HOUSTON — Sadly, the NCAA tournament ended not with a bang, but with a whimper.
Monday’s championship game was a pretty horrid affair — people were still complaining about it at the airport the next day — and that’s a shame, because we just witnessed one of the best tournaments in years.
Sure, great players are leaving early, as they always have, and the fundamentals seem to be lacking more than ever, but there were still some exciting, edge-of-your-seat contests and many wild and thrilling endings with surprising winners.
Even though the Final Four was a bit of a dud, what came before it more than made up for it.
DEFENCE DOESN’T REST
Defence really does win championships. Connecticut shut down a very explosive Kentucky squad and then humiliated Butler — and even Butler got this far (two years in a row) by playing outstanding, physical defence.
Though they are kids and make mistakes, it was interesting to see the intensity and defensive pride they put into the game, unlike, say some of the Raptors I’ve watched play all season.
WHAT DOES FUTURE HOLD?
All logical signs point to most outstanding player Kemba Walker leaving Connecticut for the NBA. He graduates next month (in just three years) and his stock will never be higher, but he continues to insist nothing is set in stone.
Meanwhile, Duke’s Kyrie Irving and North Carolina’s Harrison Barnes — both likely to-p three selections should they come out — said they need a couple more weeks to make up their mind about their future, while fellow Tar Heel John Henson said he isn’t sure about his plans either.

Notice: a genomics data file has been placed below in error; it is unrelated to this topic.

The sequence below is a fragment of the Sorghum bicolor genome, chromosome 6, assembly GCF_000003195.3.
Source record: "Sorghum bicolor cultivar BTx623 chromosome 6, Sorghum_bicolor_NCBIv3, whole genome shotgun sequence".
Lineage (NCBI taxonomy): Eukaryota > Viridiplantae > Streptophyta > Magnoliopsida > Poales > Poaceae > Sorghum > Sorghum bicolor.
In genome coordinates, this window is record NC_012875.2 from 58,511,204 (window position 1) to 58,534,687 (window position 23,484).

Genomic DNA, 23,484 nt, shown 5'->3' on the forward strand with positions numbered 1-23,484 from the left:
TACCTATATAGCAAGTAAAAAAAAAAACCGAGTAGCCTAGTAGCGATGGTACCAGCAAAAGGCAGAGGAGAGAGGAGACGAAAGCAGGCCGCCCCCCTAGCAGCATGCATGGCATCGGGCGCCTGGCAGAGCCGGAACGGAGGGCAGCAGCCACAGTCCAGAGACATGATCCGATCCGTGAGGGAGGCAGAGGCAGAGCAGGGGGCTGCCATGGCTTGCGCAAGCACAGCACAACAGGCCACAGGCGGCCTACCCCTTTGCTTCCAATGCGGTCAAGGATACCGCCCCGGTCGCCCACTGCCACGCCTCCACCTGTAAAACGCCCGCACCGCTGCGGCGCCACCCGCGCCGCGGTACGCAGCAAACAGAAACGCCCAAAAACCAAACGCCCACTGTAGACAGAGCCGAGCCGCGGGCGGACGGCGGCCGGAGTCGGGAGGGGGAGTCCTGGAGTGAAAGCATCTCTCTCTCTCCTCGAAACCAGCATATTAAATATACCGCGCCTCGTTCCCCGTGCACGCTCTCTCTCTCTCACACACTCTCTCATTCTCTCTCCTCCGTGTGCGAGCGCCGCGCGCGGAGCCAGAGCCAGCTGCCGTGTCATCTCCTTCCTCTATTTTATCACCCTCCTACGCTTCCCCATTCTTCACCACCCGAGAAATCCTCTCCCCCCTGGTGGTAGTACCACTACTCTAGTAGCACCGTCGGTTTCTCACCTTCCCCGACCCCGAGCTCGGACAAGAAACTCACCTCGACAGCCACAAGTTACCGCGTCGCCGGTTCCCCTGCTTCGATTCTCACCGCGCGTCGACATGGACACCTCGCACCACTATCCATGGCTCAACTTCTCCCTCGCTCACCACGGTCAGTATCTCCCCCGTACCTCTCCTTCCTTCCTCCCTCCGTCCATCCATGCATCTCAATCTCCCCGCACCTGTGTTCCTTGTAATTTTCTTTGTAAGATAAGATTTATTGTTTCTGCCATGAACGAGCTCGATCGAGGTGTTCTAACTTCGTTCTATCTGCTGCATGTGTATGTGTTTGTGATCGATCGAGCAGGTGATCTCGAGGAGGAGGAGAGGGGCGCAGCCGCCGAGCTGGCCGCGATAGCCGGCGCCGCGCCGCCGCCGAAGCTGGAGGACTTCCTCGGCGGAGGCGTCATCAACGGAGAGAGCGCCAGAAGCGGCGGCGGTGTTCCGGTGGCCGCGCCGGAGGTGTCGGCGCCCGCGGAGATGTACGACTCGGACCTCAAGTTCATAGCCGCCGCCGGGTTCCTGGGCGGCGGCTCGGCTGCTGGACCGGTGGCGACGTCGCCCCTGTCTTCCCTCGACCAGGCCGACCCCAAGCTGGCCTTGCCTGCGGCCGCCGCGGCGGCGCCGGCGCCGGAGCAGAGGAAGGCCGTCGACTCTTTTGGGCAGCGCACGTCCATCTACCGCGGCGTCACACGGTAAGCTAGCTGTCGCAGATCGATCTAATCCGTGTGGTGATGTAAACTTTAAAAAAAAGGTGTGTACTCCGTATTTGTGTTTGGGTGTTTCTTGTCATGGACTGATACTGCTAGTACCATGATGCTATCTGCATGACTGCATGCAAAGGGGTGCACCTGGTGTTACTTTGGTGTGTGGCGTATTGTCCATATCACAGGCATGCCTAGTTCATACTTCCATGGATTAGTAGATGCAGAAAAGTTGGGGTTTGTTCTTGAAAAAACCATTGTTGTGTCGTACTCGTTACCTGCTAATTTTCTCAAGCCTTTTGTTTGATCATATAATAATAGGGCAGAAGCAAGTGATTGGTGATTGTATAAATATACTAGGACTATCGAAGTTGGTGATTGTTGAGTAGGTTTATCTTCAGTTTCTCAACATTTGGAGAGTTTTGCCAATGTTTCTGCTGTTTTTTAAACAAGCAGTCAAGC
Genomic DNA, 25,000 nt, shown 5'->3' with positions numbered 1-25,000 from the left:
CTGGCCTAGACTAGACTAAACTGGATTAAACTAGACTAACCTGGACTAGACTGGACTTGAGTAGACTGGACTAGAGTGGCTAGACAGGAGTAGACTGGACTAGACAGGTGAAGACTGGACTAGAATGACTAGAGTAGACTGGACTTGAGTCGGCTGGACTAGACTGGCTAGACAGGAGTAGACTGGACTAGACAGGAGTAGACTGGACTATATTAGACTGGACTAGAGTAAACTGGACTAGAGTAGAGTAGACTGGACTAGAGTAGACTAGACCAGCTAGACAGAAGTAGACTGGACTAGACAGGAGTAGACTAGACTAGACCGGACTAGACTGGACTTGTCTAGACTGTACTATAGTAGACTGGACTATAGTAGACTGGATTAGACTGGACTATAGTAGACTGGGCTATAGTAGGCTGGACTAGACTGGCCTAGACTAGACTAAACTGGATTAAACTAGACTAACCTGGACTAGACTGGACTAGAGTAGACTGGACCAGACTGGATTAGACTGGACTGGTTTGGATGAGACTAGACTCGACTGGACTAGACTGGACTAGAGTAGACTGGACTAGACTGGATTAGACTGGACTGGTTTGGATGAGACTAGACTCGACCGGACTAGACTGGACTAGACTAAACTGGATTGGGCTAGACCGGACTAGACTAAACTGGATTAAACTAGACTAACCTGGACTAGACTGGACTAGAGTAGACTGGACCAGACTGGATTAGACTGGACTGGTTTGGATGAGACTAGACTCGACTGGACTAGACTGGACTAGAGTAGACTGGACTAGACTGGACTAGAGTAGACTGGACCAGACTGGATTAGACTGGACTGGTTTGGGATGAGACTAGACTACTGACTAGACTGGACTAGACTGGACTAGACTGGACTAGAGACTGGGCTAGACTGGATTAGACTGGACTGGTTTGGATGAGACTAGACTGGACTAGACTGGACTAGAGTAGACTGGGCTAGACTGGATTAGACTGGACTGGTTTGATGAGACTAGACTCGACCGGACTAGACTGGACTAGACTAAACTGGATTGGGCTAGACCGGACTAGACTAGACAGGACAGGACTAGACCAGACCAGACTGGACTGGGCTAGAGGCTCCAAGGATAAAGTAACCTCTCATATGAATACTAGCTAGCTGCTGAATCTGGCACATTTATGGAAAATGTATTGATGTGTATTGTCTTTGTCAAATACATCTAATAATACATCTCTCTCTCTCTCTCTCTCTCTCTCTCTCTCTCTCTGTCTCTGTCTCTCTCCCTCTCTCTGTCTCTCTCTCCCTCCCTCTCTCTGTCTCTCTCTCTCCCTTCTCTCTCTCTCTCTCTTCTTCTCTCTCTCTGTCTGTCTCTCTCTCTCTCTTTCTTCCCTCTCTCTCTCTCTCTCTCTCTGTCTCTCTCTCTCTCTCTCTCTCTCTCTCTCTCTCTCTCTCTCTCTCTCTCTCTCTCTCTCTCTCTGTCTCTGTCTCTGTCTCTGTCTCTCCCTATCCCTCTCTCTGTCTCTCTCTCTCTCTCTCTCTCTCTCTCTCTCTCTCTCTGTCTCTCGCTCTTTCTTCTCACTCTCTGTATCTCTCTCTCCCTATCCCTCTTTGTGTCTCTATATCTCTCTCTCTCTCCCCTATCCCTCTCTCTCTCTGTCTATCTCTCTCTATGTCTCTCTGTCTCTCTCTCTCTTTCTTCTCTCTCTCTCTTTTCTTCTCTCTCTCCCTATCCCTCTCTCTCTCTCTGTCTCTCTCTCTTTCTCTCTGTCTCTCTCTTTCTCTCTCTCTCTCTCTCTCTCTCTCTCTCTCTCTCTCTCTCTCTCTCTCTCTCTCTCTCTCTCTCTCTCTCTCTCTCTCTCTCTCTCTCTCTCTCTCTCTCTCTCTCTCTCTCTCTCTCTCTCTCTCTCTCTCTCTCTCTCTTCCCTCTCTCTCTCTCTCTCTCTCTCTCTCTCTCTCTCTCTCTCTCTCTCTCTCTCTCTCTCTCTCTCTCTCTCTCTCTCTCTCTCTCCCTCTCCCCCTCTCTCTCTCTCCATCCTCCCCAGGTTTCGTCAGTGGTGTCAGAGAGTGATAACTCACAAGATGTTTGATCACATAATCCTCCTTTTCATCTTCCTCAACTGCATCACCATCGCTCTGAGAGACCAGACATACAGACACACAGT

With a potential NBA lockout looming, more players in years will likely stay in school to avoid the uncertainty of losing a year of development without a payday.
As for 68-year-old Huskies coach Jim Calhoun?
“Can I give the kids everything humanly possible that I can? If I can, I’ll coach as long as I can keep on doing it,” Calhoun said after winning his third NCAA title.
“If I decide that I don’t, then I’ll move on to something because I do have an incredible life with my family and friends and other things that I do.”
STOCK UP, STOCK DOWN
No question Walker’s stock rose in the Final Four, even though he shot the ball very poorly.
He showed he can contribute in other areas (rebounding, guarding opponents) even when things weren’t going his way offensively.
He’s not a true point guard and this corner doubts he’ll be a starter in the NBA, but he has proven he’s a winner and should be a solid sparkplug off of a pro team’s bench.
Kentucky’s Terrence Jones was all over the place this year, but boosted his stock in the semifinal for sure after it had taken a hit. He was everywhere defensively, looking like a potential stopper at the next level.
His teammate Brandon Knight impressed in the tournament as a whole, but was horrendous against the Huskies in the semifinal.
Jeremy Lamb likely will stay at UConn, but he caught people’s attention by leading his team to the title with a great second half. Alex Oriakhi also stepped up his game when it mattered most.
Butler’s Shelvin Mack had a fabulous tournament and looked like a sure-fire pro before suffering through a bad night on Monday.
Houston did a nice job hosting the event though in smaller Indianapolis where everything seemed to be packed into one single area there was a better intimate, party-like atmosphere.
Perhaps the buzz would have been better if Kentucky and Virginia Commonwealth had made the championship game.
Those two fanbases were the best of the four — by a mile — and it was a shame they had to go home early. Wildcats and Rams fans were having a great time, right up until their teams went out.
Already looking forward to New Orleans next year — I’ve got Kentucky being there, for what it’s worth, their incoming class is one of the best in a decade.